Business Thinking vs. Innovation Thinking
Not long ago we spoke to a senior leader in a large multinational organization who voiced his frustration about the lack of innovation in his business—even after a year-long campaign to turn things around. By the time solutions filtered up the hierarchy to him, they were “totally derisked” and lacked creativity.
The culture of the organization led managers to strip away any innovation found in new ideas—rendering solutions that were weak, limited in scope, and impotent. The executive said he wanted to create a culture of innovation that would allow ideas to grow and flourish, add value, and help the organization achieve its growth targets.
He’s not alone in his concerns, as evidenced by how hot a topic innovation is today. But that wasn’t always the case. At one time, strategy was king. Forecasting, planning, and placing smart bets created the power sources within organizations.
The future of a business (or a career) followed an established framework. If leaders managed well, success would follow.
Today, complexity and uncertainty are palpable. Planning for even the next quarter is a challenge. Even more difficult is committing to decisions that will play out over 1 – 5 years.
In the words of one senior executive: “We’ve lost our crystal ball.” What is the next breakthrough product, game-changing service, or compelling vision? What’s the process for getting there?
Even in more stable times, strategy execution often fails because companies neglect to take into account the inevitable inertia within the organization best represented by the slogan, “Culture Eats Strategy for Breakfast.”
An analysis of several studies correlating organizational performance with culture using the Denison Organizational Survey found that “culture…is an important predictor of organizational performance.”
Innovation involves implementing something new that adds value or quantifiable gain. It requires many skillsets, usually those of a team.
It should be no surprise that in these uncertain times, innovation is the buzzword du jour (again) and remains critical to an organization’s top and bottom line.
Without new sources of value — whether that’s defined in terms of quantity of revenue or quality of life — most organizations eventually wither and die.
The world around them changes and competitors emerge to provide the same offerings more effectively or efficiently. The greater the amount of innovation, the greater the market and financial performance.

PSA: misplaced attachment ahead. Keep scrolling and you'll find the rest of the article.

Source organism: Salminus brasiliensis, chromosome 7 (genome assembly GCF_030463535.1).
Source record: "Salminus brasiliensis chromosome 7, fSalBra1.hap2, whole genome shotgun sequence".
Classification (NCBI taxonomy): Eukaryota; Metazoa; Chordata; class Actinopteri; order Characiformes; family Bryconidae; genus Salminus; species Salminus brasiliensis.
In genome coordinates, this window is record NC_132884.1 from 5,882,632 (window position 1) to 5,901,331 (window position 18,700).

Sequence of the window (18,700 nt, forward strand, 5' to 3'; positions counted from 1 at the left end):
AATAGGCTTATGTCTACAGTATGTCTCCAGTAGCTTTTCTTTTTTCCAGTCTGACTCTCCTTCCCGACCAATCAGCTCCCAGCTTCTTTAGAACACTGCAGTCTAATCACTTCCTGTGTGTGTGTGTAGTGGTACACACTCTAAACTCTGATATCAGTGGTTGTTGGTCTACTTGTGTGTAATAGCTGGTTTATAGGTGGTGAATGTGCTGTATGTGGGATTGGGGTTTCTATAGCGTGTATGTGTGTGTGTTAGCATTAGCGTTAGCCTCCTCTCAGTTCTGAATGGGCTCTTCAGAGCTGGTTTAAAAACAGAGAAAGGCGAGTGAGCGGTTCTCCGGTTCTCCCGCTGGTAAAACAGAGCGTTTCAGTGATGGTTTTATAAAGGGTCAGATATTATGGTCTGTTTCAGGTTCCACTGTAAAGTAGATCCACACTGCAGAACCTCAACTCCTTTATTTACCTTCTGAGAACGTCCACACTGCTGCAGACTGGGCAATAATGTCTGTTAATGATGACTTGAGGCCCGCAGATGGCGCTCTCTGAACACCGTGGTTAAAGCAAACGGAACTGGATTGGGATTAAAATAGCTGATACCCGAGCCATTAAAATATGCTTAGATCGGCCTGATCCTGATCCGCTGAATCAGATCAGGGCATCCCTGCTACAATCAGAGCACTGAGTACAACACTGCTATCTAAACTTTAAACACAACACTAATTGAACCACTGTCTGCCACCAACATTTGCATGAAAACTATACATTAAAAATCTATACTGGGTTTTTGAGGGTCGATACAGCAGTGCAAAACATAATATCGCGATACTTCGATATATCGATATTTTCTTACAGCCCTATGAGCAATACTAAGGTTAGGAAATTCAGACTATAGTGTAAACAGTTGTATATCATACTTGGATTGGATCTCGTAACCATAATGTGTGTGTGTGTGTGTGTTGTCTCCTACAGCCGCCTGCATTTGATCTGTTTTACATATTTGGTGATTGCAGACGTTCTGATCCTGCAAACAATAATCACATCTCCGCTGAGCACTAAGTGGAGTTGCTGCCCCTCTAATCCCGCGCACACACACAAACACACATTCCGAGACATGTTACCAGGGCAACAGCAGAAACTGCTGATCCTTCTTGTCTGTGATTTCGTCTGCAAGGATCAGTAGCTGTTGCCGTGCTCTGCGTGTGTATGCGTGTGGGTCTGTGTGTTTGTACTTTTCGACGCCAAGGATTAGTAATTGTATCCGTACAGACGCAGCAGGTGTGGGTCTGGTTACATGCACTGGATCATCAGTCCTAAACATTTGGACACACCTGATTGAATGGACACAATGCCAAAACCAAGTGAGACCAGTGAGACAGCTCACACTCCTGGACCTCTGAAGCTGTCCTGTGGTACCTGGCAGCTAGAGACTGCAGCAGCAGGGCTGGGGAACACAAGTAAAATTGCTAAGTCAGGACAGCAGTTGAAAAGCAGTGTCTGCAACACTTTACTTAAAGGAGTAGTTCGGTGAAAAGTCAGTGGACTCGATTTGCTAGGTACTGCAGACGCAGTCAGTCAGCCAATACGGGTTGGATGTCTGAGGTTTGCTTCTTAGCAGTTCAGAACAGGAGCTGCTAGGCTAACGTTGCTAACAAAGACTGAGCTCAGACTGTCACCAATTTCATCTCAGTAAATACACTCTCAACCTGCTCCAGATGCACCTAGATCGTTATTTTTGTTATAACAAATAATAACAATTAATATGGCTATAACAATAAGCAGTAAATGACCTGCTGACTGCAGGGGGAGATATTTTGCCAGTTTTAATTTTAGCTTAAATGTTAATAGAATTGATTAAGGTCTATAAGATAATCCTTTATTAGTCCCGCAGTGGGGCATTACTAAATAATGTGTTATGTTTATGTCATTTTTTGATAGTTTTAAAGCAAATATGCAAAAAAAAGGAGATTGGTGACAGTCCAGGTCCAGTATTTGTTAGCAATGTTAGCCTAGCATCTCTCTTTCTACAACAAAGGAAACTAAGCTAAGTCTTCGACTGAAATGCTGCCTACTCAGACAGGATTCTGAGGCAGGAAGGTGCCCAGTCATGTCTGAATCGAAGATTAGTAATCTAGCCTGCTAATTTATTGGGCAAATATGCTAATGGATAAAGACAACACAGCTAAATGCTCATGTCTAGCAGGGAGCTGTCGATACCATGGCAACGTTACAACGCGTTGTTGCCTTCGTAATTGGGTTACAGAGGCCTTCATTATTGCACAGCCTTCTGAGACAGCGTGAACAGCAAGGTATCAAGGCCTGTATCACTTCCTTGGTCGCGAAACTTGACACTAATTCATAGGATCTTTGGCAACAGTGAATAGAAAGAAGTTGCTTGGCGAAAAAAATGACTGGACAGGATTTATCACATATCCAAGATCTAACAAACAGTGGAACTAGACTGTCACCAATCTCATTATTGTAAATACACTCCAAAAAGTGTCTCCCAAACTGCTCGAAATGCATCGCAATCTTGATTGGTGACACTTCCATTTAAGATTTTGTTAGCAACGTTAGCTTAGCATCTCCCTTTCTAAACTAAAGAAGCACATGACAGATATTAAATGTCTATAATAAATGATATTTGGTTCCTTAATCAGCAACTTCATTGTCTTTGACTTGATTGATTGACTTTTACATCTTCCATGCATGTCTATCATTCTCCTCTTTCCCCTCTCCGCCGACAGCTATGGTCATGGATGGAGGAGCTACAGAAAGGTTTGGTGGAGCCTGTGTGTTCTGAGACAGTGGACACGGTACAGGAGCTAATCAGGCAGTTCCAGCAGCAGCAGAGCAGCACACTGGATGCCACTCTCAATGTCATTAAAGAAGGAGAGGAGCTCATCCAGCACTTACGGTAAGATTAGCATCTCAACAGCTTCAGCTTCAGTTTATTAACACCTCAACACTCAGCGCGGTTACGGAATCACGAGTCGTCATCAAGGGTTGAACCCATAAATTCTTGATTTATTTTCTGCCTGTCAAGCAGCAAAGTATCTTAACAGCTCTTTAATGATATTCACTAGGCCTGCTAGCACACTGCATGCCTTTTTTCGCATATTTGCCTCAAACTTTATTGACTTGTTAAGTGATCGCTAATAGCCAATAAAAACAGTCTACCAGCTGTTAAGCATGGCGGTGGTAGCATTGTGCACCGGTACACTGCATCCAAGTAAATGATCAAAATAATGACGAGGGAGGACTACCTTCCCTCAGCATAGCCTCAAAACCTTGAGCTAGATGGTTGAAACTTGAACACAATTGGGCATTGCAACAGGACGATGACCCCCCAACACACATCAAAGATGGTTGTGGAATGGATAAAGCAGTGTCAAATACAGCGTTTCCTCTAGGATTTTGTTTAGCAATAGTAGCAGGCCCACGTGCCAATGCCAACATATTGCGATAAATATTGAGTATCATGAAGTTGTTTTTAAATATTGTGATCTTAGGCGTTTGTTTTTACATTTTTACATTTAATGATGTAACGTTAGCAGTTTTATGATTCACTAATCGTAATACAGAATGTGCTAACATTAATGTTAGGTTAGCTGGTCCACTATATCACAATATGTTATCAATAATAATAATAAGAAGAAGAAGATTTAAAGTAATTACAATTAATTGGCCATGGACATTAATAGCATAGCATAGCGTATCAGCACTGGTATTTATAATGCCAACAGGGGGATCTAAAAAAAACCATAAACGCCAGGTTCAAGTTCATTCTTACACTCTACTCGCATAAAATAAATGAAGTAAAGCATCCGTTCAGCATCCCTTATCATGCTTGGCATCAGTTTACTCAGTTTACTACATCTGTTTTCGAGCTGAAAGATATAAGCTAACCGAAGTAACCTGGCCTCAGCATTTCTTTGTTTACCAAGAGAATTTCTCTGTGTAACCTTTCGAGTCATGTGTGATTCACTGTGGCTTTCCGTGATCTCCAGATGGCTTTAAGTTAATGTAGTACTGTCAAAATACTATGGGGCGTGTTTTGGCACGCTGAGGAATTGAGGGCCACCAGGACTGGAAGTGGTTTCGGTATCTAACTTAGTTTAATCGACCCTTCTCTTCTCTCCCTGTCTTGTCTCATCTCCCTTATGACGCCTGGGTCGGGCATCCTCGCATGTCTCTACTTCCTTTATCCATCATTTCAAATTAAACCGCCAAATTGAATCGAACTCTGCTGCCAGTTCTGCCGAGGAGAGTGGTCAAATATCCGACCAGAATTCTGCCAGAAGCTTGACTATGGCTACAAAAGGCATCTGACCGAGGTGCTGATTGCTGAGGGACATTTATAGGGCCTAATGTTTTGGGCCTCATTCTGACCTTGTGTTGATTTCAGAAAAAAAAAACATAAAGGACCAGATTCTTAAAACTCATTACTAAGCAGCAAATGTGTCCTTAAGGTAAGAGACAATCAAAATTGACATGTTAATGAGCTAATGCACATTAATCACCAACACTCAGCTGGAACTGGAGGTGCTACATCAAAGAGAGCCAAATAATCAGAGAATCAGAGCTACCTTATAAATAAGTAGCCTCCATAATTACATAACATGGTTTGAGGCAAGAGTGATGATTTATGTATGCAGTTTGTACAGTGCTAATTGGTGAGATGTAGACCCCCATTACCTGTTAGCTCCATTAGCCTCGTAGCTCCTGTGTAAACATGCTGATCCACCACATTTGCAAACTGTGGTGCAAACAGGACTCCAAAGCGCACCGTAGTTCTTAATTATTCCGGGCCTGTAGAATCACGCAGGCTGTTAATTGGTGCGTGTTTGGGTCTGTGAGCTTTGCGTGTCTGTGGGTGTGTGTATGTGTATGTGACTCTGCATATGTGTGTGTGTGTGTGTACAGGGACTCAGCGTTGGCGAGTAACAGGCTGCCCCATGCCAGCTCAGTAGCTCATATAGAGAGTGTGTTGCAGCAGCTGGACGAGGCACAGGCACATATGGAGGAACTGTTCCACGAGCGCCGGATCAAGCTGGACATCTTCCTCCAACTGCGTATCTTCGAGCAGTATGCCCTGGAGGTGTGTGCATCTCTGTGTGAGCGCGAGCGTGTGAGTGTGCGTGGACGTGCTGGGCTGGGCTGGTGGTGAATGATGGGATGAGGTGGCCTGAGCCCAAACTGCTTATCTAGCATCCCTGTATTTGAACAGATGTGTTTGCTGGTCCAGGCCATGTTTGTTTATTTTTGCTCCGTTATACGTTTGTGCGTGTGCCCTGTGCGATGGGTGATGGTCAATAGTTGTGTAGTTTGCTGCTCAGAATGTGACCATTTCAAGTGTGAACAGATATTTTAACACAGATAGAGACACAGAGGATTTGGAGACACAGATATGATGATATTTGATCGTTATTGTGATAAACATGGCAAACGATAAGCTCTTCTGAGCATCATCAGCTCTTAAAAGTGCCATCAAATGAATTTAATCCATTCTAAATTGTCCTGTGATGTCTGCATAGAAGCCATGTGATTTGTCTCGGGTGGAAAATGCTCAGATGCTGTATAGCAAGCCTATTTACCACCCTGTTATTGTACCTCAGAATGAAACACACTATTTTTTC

A recent study comes to the same conclusion and identifies the critical organizational innovation elements that differentiate leaders from laggards, including an explicit innovation strategy, innovation governance, and more.
So it makes sense that a 2007 survey revealed that 66% of the 2,468 execs surveyed ranked innovation among the top 3 strategic priorities for their companies.
Even after the recession, an IBM Global CEO Study (2010) shows CEOs of organizations thriving during the prevailing economic turbulence believe that creativity has been fundamental to their success—and will continue to be into an even more uncertain and complex future. A related IBM global report involving Chief HR Officers (2010) further suggests that while organizations know how to develop strong business managers, they have been largely ineffective at developing creative leaders.
It’s as if there has been a conspiracy at many levels of our culture to stifle the creative disciplines in business. When CCL researched the leadership competencies needed to navigate complexity, we encountered several C-suite executives who had well-developed artistic talents.
Even at their level in the organization, though, they seemed powerless to buck the prevailing culture and use their creative competencies to address challenges and opportunities. Instead, they deliberately tried to separate their creative self from their business self (Palus and Horth, 2002).
The same dynamic can play out even when an organization thinks it wants innovation. Most organizations that embark on an innovation campaign are out to find breakthroughs or “disruptive” innovations that represent a new way of doing things.
Rarely do these innovations emerge, though. And if they do, they almost never make it to the marketplace. That’s because the organization inevitably chokes on the radical nature of the offering, which doesn’t fit into its current reality.
Unlike business thinking, innovative thinking doesn’t rely on past experience or known facts. It imagines a desired future state and how to get there. It is intuitive and open to possibility.
Rather than identifying right answers or wrong answers, the goal is to find a better way and to explore multiple possibilities. Ambiguity is an advantage, not a problem. It allows us to ask “what if?”
Innovative thinking is a crucial addition to traditional business thinking. It allows you to bring new ideas and energy to your role as leader and paves the way to bring more innovation into your organization.
Actively pursuing innovation requires considerable resources and deliberate focus.
It requires innovation leadership, support from the organizational hierarchy, and a culture that values and nurtures creativity.
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